a hospital coat with a stethoscope hanging about the neck.
"So, you're finally awake," he said. "Come on, open those
She forced them apart and grimaced at the light. "I guess I'm
not dead, then," she said.
"Only hung over," he said in an even tone. "You'll
be fine, after the operation."
"Operation!" she exclaimed, and attempted to sit up, but the
attempt made her nauseous.
"Whoa, girl," the man said. "You're not quite
hitting on all your cylinders. Better lie still for a while."
"Will I be OK?" Lyla asked in an anxious tone of voice.
"Right as rain," he replied.
"You're my doctor?" she asked.
"One of them," he replied.
"I remember falling while I was dancing. I guess I broke
"Nothing so serious," he answered, and turned at the sound of
"Here's your friend," he continued, as Midge made a hesitant
entrance. She clutched a bouquet of daisies, a card, several magazines, and a
"How are you?" she asked Lyla.
Lyla put on a smile. "A little sore, but OK, I guess."
"You really gave me a scare," Midge said. "I've
never seen you act so wild."
"Me, neither," Lyla replied, and winced as she moved.
"I'm not sure the new me is worth the pain."
"When can you go home?" Midge asked.
Lyla looked up at the doctor. "Ask him," she said.
"Dr. Brewer," he said, "Dr. David Brewer, of course we
met last night," he said for Lyla's benefit. "I should suspect you can go
"Tomorrow?" Lyla exclaimed. "But what about the
"Operation!" Midge echoed. "What kind of
"A relatively painless one," Dr. Brewer replied, taking the
envelope from Midge and handing it to Lyla.
She reached for it gingerly and immediately recognized it. "This is
my Sagittarius certificate," she said to Midge. "Why did you bring it
"Because I asked her too," Dr. Brewer answered, opening the
envelope and removing the parchment inside. "This is what turned you into a
"Yes," Lyla replied not looking up to meet his eyes.
"I guess it wasn't such a hot idea."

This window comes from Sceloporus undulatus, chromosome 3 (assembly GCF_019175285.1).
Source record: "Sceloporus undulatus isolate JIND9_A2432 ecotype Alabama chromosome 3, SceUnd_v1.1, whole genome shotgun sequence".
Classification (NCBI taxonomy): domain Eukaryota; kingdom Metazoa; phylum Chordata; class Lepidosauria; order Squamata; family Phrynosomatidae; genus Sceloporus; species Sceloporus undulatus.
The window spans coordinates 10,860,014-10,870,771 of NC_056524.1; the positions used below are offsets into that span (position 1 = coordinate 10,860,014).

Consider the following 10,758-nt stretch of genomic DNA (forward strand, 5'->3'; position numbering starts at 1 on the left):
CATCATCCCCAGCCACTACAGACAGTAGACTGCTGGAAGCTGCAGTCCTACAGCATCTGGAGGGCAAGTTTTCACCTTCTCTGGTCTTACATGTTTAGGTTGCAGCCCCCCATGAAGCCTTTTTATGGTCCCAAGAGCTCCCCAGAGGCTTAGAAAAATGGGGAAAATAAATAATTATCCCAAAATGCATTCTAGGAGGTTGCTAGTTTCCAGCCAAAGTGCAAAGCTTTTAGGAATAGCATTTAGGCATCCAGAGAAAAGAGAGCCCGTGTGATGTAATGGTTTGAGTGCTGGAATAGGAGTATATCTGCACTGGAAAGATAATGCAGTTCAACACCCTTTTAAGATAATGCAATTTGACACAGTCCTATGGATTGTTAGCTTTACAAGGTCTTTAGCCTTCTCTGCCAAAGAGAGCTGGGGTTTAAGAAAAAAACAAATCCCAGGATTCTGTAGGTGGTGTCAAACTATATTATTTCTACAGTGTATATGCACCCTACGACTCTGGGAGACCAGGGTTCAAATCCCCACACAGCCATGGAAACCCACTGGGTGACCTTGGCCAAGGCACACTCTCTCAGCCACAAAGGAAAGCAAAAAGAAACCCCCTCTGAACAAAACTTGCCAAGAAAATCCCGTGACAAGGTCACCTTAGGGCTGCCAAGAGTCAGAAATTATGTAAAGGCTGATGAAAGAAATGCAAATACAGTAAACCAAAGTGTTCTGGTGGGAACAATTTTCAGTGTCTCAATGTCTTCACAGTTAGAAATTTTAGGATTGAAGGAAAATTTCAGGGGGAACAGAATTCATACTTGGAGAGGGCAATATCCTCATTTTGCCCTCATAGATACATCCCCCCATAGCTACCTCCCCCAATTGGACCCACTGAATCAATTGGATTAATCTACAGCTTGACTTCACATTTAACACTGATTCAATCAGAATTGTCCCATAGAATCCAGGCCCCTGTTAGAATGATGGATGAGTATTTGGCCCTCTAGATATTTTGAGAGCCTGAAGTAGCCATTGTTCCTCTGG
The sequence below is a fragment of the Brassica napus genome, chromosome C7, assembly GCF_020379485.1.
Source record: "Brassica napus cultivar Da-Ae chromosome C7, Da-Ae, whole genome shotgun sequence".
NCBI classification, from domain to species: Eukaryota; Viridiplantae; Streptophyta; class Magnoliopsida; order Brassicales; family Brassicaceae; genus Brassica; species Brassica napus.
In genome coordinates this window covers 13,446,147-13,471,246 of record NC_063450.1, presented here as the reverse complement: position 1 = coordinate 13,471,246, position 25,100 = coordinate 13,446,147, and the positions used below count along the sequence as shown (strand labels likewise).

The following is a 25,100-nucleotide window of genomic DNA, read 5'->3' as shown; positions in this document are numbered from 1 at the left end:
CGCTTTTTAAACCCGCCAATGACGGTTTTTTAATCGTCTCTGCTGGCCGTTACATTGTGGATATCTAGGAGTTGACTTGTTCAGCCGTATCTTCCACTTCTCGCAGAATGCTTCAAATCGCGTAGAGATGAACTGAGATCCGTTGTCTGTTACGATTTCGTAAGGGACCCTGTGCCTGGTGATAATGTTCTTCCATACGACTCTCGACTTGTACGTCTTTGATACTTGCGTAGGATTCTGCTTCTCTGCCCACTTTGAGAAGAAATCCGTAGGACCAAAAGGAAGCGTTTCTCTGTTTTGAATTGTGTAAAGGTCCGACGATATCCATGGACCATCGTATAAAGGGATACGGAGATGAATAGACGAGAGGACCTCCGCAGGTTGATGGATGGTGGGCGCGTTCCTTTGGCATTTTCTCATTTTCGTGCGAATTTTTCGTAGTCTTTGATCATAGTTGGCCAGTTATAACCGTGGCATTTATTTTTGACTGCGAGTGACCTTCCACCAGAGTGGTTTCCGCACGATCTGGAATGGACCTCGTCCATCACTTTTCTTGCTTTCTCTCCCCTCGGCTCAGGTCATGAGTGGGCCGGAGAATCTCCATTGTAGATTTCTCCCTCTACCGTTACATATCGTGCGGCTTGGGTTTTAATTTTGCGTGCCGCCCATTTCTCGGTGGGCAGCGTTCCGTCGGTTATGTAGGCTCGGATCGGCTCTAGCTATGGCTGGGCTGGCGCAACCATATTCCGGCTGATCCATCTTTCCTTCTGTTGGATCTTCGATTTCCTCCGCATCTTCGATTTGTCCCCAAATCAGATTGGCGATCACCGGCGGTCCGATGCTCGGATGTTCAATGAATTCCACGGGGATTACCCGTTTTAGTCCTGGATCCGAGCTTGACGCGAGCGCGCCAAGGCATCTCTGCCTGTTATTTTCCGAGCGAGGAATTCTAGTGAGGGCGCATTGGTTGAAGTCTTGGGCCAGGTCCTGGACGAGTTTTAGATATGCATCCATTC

"As a gag gift, it has some merit," he said. "But
to use it as license to act irresponsibly, is a big mistake."
"I just wanted to break loose from being a boring Virgo," Lyla
"And what did you get except a pain in the butt," Midge said.
"Face it, Lyla, it just wasn't you. And I've got to get out of here,
Hospitals aren't me, either. Call me if you need a ride home."
Dr. Brewer waited until Midge had gone before he spoke,"You were
lucky that brusing was all that happened to you. You could have had a much worse accident.
Do you really want to be like that - wild and out of control?"
"No," Lyla said, "I'm really ashamed. I made a big
fool out of myself."
Dr. Brewer smiled. "Earth signs are usually able to admit
when they're wrong," he said. "But they're pretty durable, too. As I
told your friend, I'm a Taurus myself, very dependable, sold, but I do like my creature
"I guess dependable isn't such a bad thing to be," Lyla said.
"But what about the operation."
"Oh, that," said Dr. Brewer. "I told your friend to
stop by your place and bring along that certificate. I've heard of that Sign Switch
thing, in fact, my family had got me one for my birthday a couple of years ago, and tried
to switch me to a more free-spending Gemini. It didn't work, of course, because I never
took it seriously. You, on the other hand, made a sincere effort to change, and
that's a good Virgo trait.
"It is?" Lyla asked.
"Indeed, your efforts just need a little more direction. Your
friend says you're bored with the Club scene, and I can understand, that's not a Virgo
kind of thing."
"I guess not," Lyla admitted.
"On the other hand, the helping others is an Earth sign kind of
Have you ever considered volunteering here at the hospital on your free time? They
always use a helping hand, especially in the children's ward."
"I love kids," Lyla said in a wistful voice. "That
sounds like something I'd like to try."
"Good," the doctor replied. "I'll set you up with
the Director of the Volunteer program - he's my son. I think you'll like him - he's a
Capricorn, very serious, down-to-earth, but very intelligent and loyal."
"Earth signs go well together, don't they?" Lyla mused, but
then got a worried look on her face. "But what about the operation."
"Oh, that," he laughed. "With one rip of the
certificate, you can eliminate that pseudo Sagittarian personality right now. What
do you say?"
"I say that's a great idea," Lyla said, tearing the
certificate into tiny pieces and dropping them into the basket by her bed.
"Best ten bucks I ever wasted. By the way, what's your son's name?"
"Edgar Allen," he responded, "Like the famous poet he was
named for - his mother is a bit of a romantic - he's tough on the outside, but marshmallow
inside. I think you'll like him."
"If he's anything like you, I know I will," said
Lyla, settling back into the pillow. "Can I go home, soon?"
"First thing in the morning," Dr. Brewer promised
with a smile, and left to finish his rounds.
Lyla felt better already, after all, a true Virgo never
expected Life to be a bed of roses, but she planned to live up to her high standards from
now on, without apology. She would leave Midge a message to pick her up on her way
to work tomorrow. With Virgo precision, Lyla began planning the rest of her life as
the future Mrs. Edgar Allen Brewer.